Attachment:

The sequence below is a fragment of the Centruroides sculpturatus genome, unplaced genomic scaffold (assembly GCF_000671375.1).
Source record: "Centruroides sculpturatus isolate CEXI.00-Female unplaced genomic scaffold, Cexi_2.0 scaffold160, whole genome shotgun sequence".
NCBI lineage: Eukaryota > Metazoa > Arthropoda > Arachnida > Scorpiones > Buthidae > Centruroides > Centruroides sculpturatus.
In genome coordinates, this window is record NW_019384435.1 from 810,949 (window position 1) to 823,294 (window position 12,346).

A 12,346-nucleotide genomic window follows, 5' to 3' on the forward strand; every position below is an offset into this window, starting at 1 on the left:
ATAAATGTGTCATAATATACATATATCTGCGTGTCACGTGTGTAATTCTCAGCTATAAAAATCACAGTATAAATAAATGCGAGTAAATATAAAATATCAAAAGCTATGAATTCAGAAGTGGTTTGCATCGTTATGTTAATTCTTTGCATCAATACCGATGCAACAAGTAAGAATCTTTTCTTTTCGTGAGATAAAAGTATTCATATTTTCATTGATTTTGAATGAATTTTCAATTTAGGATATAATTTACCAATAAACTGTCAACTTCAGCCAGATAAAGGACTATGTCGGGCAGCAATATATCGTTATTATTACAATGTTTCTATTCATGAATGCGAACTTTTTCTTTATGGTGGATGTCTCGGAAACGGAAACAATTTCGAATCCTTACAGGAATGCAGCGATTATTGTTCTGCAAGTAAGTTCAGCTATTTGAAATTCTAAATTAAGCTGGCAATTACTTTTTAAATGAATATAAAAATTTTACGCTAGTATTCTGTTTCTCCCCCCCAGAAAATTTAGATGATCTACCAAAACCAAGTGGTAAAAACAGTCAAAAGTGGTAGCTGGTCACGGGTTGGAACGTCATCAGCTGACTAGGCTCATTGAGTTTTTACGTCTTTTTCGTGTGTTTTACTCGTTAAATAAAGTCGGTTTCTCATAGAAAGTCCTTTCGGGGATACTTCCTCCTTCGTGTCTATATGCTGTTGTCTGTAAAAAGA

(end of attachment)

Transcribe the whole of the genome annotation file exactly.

The sequence below is a fragment of the Centruroides sculpturatus genome, unplaced genomic scaffold (assembly GCF_000671375.1).
Source record: "Centruroides sculpturatus isolate CEXI.00-Female unplaced genomic scaffold, Cexi_2.0 scaffold160, whole genome shotgun sequence".
NCBI lineage: Eukaryota > Metazoa > Arthropoda > Arachnida > Scorpiones > Buthidae > Centruroides > Centruroides sculpturatus.
In genome coordinates, this window is record NW_019384435.1 from 810,949 (window position 1) to 823,294 (window position 12,346).

A 12,346-nucleotide genomic window follows, 5' to 3' on the forward strand; every position below is an offset into this window, starting at 1 on the left:
ATAAATGTGTCATAATATACATATATCTGCGTGTCACGTGTGTAATTCTCAGCTATAAAAATCACAGTATAAATAAATGCGAGTAAATATAAAATATCAAAAGCTATGAATTCAGAAGTGGTTTGCATCGTTATGTTAATTCTTTGCATCAATACCGATGCAACAAGTAAGAATCTTTTCTTTTCGTGAGATAAAAGTATTCATATTTTCATTGATTTTGAATGAATTTTCAATTTAGGATATAATTTACCAATAAACTGTCAACTTCAGCCAGATAAAGGACTATGTCGGGCAGCAATATATCGTTATTATTACAATGTTTCTATTCATGAATGCGAACTTTTTCTTTATGGTGGATGTCTCGGAAACGGAAACAATTTCGAATCCTTACAGGAATGCAGCGATTATTGTTCTGCAAGTAAGTTCAGCTATTTGAAATTCTAAATTAAGCTGGCAATTACTTTTTAAATGAATATAAAAATTTTACGCTAGTATTCTGTTTCTCCCCCCCAGAAAATTTAGATGATCTACCAAAACCAAGTGGTAAAAACAGTCAAAAGTGGTAGCTGGTCACGGGTTGGAACGTCATCAGCTGACTAGGCTCATTGAGTTTTTACGTCTTTTTCGTGTGTTTTACTCGTTAAATAAAGTCGGTTTCTCATAGAAAGTCCTTTCGGGGATACTTCCTCCTTCGTGTCTATATGCTGTTGTCTGTAAAAAGA